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Microsoft SharePoint bug exposes credentials, sensitive data

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Beginner's guide to SSL certificates

Microsoft says it's investigating a security flaw in older versions of its SharePoint Server product that an independent researcher says can easily expose sensitive data and user authentication credentials.

The XSS, or cross-site scripting, vulnerability has been confirmed in SharePoint Server 2007 and is likely also present in earlier versions of the content management system software, an advisory from High-Tech Bridge warned. It allows adversaries to inject malicious javascript into the application by appending commands to the address of the targeted system.

"The vulnerability exists due to failure in the '/_layouts/help.aspx' script to properly sanitize user-supplied input in 'cid0' variable," the advisory states. "Successful exploitation of this vulnerability could result in a compromise of the application, theft of cookie-based authentication credentials, disclosure or modification of sensitive data."

An example of a URL that will target the vulnerability is: http://host/_layouts/help.aspx?cid0=MS.WSS.manifest.xml%00%3Cscript%3Ealert%28%27XSS%27%29%3C/script%3E&tid=X. High-Tech Bridge said they notified Microsoft of the bug on April 12, but only made the report public on Thursday.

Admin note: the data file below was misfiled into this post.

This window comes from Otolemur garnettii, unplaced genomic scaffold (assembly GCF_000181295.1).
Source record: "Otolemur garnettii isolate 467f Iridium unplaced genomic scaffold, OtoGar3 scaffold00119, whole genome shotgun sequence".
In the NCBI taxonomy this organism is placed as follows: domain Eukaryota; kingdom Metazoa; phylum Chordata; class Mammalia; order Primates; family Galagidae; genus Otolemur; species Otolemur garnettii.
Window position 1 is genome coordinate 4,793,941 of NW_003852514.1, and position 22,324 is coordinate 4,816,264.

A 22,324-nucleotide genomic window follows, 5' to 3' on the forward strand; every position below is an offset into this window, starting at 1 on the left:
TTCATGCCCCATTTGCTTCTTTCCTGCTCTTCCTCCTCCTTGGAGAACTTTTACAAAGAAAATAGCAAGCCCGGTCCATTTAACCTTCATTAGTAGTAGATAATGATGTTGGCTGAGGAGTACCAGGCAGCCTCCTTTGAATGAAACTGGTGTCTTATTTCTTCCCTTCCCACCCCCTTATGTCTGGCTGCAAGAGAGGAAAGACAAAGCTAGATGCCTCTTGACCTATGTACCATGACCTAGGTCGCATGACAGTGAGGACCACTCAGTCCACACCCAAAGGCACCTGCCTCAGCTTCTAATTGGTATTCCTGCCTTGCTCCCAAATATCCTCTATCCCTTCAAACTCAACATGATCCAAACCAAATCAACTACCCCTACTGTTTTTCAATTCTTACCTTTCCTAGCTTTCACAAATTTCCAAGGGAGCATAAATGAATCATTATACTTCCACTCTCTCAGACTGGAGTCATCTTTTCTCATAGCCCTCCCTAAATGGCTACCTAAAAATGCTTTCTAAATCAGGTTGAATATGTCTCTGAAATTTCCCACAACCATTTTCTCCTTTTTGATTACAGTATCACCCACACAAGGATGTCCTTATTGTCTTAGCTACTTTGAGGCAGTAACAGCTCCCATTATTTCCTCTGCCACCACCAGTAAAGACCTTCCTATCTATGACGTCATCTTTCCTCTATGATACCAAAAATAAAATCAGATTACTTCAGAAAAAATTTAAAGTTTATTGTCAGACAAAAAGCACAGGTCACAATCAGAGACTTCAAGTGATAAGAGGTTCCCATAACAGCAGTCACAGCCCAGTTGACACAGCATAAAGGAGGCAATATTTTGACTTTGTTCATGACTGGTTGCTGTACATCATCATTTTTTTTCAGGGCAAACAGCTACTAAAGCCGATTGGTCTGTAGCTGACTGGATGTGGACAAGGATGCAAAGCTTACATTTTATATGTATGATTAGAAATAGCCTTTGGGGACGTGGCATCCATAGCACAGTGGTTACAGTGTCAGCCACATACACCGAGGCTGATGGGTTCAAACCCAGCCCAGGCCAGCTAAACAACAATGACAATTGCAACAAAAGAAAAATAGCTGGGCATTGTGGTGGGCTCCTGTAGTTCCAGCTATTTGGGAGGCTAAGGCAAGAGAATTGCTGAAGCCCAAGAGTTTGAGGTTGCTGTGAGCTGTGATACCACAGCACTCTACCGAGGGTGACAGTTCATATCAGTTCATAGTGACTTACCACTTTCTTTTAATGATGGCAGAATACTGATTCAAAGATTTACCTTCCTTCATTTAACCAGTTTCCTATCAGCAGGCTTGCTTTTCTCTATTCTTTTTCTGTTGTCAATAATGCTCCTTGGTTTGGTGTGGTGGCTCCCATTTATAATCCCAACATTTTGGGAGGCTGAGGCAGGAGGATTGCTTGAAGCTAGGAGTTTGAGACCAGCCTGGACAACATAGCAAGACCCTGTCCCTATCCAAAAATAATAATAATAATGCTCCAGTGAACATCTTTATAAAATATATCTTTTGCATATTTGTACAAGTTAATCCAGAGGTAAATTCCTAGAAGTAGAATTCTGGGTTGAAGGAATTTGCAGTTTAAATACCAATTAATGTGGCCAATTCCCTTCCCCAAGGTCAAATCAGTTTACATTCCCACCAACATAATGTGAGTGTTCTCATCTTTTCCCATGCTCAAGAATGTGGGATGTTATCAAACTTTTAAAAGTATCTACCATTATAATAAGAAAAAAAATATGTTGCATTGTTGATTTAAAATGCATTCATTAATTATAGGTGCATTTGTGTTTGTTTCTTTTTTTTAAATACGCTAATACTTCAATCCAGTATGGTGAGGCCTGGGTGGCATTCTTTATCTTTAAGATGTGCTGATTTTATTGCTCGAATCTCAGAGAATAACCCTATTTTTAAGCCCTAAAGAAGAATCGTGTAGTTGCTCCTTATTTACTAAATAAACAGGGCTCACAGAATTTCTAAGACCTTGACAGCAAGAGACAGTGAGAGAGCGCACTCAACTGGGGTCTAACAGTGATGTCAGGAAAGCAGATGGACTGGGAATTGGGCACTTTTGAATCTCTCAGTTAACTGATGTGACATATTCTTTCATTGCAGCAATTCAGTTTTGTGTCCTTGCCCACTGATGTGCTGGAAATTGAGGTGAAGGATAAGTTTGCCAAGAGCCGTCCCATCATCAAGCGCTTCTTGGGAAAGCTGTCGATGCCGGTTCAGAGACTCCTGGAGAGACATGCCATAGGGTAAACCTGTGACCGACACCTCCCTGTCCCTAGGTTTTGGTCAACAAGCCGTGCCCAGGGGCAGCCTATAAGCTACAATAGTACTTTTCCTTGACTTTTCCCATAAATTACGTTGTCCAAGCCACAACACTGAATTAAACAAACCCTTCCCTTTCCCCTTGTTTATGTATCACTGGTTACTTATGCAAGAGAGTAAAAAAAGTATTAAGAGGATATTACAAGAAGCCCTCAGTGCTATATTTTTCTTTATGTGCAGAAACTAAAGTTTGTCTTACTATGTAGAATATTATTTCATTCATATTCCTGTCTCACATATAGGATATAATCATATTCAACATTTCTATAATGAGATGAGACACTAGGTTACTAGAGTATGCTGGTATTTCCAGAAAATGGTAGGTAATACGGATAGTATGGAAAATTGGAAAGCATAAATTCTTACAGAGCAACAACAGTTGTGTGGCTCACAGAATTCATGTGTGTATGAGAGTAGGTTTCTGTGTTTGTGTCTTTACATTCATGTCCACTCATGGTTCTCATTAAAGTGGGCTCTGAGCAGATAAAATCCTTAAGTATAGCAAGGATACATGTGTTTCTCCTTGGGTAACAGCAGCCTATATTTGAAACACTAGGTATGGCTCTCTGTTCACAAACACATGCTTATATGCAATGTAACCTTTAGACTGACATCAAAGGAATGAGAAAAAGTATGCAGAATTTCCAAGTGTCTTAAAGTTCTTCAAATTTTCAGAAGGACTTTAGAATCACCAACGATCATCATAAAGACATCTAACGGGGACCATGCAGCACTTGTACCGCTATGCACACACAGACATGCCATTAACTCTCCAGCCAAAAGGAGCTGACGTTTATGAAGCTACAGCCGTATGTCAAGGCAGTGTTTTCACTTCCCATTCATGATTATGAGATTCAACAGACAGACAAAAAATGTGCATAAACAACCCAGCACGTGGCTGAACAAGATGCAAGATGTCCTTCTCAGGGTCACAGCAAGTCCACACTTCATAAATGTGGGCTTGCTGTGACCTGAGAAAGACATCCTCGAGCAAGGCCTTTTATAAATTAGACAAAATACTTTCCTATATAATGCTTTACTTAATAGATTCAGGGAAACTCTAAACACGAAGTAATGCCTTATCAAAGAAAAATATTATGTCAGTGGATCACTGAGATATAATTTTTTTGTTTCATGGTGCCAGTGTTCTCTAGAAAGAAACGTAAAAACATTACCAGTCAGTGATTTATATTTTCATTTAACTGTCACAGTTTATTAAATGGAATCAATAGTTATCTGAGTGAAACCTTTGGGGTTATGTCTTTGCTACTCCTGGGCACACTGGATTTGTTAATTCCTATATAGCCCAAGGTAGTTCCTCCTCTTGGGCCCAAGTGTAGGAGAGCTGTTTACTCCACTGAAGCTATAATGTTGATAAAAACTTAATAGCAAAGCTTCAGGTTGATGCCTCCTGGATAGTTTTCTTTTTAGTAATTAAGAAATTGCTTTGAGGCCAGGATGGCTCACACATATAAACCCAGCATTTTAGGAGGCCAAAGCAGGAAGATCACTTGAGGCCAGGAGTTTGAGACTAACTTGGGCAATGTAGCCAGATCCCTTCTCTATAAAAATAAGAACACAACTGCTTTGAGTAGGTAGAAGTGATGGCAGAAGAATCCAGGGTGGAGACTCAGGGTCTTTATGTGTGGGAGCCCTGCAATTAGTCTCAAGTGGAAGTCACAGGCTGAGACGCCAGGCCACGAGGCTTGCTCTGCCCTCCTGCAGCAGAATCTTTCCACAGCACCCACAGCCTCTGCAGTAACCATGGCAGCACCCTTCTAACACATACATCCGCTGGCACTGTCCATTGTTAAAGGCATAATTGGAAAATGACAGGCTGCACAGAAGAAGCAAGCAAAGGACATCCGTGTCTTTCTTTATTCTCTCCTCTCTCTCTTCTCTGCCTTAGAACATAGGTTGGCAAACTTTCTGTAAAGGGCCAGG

A Microsoft spokeswoman said Thursday that researchers are in the process of drafting a security advisory that includes mitigation and workaround details. With 17 days notice, it's unclear why Redmond's security team didn't already have that information ready to go.

XSS bugs are by far the most common form of vulnerability plaguing the web. Web masters and software makers often downplay them as insignificant, because the severity of many of them is minimal. But as breaches like the one experienced by the heavily fortified Apache Foundation demonstrate, they have the potential to serve as the chink that compromises an otherwise secure defense.

On Thursday, a separate advisory on the Future Musings blog warned of an XSS vulnerability in the iPhone's Facebook app.

"I've removed some of the technical details until Facebook has a chance to address this," author Jon Wedell wrote. "Let's just say you may want to avoid viewing 'friend's' notes using the Facebook iPhone app for now." ®

Beginner's guide to SSL certificates

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